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Relationship of stress, depression, social support, and health locus of control with chlamydial and gonococcal infection among high-risk young women

Nadra C. Tyus, MPH1, Robert Cook, MD, MPH2, Kathryn Mazzaferro, BS3, Debby Bass, MS3, Allison Guaspari, BA3, and Roberta B Ness, MD, MPH4. (1) Graduate School of Public Health; Department of Behavioral and Community Health Sciences, University of Pittsburgh, 130 DeSoto St., Pittsburgh, PA 15261, (412) 362-6006, nct3@pitt.edu, (2) Behavioral and Community Health Sciences and Medicine, University of Pittsburgh, 230 McKee Place, Suite 600, Pittsburgh, PA 15213, (3) Epidemiology, University of Pittsburgh, 130 DeSoto St., 530A Crabtree Hall, Pittsburgh, PA 15261, (4) Department of Epidemiology, Graduate School of Public Health University of Pittsburgh, 130 DeSoto street, Pittsburgh, PA 15213

The purpose of this study is to identify whether psychosocial factors are associated with past and current Neisseria gonorrhoeae and Chlamydia trachomatis infections among high-risk, young women and to establish whether these relationships differ in Black and White women. 403 women (70% Black, aged 14-29) were recruited from a variety of clinical and community settings. Half had a known STI at baseline (n= 201); the remaining women were assessed for a current chlamydial and gonococcal infection at baseline (n=202). All completed a baseline survey that measured stress (4 items), depression (CES_D score >24), social support (5 items), and health locus of control (9 items). Of 403 women participating in the study, 39.7% (n=160) self-reported a past STI, and 14.4% (n=29) of the 202 women tested at baseline had a STI. A past STI was more common among women with higher levels of stress (48.4% vs. 31.9%, p=0.001), depressed (51.6% vs. 34.6%, p=0.001), had decreased social support (47.4 vs.31.4%, p=0.001), or believed they had no control over getting a STI (45.5% vs. 34.4%, p=0.02). A current STI was more common among women who were stressed (19.6% vs. 10.0%, p=0.05) or depressed (22.0% vs. 11.2%, p=0.04). The relationship of these psychosocial factors with past and current STI was similar across racial groups. Further research is needed to determine whether addressing depression and other social support issues will lead to reductions in risky behavior and future STIs.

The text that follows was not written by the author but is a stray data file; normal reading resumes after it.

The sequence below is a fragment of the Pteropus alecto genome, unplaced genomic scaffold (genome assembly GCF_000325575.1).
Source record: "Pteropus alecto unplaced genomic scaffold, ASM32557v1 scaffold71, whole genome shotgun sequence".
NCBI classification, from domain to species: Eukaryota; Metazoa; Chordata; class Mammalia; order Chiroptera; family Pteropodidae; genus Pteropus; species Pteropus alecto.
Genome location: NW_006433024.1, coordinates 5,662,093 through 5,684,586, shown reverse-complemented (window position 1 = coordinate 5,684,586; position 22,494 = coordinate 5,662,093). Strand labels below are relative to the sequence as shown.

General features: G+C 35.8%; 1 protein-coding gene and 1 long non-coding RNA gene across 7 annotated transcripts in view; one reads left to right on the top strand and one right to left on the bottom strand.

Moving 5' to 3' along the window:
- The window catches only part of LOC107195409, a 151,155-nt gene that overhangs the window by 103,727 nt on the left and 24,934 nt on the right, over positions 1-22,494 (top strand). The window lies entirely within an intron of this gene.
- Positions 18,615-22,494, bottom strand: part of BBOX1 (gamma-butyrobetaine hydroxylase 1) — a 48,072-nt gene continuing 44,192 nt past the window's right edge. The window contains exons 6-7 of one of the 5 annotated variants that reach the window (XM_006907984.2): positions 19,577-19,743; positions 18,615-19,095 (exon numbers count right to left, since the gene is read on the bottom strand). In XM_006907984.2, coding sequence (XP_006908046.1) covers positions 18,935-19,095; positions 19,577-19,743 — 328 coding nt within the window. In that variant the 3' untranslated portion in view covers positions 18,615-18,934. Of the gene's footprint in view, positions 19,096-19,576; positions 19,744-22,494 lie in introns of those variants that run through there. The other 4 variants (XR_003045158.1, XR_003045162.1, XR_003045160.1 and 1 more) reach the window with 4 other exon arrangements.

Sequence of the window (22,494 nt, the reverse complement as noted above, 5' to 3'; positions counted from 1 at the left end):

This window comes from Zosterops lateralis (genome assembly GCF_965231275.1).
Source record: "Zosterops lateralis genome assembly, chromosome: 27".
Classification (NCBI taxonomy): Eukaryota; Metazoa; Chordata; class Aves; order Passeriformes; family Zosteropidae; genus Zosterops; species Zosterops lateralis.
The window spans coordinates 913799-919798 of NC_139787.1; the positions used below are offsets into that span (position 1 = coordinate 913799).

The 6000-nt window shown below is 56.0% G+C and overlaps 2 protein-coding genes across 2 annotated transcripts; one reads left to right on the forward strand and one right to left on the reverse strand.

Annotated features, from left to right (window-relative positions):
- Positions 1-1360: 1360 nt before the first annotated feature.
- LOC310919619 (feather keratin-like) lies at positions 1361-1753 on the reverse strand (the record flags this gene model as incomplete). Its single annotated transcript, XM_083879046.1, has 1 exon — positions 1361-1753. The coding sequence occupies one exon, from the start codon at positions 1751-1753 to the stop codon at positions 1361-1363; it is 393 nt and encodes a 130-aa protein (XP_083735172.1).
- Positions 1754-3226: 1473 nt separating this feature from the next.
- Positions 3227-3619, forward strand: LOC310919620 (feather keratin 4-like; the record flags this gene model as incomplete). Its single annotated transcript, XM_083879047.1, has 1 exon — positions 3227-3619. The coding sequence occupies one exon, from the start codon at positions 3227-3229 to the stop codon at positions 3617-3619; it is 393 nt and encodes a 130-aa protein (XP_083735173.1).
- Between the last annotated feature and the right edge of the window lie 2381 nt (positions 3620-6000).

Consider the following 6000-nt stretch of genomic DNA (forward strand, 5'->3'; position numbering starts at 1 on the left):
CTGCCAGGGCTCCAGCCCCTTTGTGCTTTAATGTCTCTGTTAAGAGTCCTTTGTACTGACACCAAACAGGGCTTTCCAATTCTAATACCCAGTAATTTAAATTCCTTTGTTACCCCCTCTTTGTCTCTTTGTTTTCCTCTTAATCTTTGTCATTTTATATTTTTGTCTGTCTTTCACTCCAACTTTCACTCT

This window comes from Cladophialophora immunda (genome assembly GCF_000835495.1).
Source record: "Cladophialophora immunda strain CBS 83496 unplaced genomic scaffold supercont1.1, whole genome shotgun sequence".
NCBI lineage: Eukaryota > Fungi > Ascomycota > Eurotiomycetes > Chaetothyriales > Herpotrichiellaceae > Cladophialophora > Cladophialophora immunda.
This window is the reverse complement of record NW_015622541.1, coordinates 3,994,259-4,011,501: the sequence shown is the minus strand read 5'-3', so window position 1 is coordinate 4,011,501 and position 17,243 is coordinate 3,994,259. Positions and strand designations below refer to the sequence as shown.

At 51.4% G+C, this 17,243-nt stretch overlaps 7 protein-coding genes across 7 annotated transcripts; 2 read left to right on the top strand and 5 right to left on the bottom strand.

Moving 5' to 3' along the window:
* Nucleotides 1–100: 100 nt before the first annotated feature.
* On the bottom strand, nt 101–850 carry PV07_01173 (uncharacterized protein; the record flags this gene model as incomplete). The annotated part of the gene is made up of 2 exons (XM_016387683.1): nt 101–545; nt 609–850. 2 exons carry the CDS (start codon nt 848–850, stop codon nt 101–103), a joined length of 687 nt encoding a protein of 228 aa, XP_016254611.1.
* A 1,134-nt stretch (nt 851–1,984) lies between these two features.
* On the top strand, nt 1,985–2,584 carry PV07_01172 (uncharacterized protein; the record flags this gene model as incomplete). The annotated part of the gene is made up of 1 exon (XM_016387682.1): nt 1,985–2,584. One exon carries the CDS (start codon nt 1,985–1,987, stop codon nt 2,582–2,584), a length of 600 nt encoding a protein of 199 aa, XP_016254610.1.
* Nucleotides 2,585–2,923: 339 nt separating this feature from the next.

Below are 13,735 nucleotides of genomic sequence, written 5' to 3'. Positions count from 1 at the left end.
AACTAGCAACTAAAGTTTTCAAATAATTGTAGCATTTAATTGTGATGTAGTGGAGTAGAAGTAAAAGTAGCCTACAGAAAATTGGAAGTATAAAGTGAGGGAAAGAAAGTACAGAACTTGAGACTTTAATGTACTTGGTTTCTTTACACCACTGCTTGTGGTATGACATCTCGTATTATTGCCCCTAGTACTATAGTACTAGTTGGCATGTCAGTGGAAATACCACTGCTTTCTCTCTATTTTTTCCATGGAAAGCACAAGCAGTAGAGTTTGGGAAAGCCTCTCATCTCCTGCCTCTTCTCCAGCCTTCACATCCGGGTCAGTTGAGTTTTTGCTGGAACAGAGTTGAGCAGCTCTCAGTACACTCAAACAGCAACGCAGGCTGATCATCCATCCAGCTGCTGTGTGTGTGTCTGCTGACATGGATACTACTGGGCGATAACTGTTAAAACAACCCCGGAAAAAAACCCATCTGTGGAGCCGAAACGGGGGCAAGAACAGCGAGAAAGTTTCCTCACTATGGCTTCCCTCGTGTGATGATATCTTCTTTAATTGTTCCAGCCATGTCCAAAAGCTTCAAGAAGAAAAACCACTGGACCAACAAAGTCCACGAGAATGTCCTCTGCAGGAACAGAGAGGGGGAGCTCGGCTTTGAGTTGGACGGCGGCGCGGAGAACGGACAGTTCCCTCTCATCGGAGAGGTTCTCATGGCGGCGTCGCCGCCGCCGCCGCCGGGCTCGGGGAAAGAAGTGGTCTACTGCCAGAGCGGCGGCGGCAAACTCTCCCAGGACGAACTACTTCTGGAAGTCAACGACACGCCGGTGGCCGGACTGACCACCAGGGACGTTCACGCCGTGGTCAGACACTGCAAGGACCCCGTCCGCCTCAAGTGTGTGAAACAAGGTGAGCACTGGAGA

Learning Objectives: At the conclusion of this session, the participants will be able to

Presenting author's disclosure statement:
I do not have any significant financial interest/arrangement or affiliation with any organization/institution whose products or services are being discussed in this session.

Reproductive Health of Young People: U.S. and International Viewpoints

The 132nd Annual Meeting (November 6-10, 2004) of APHA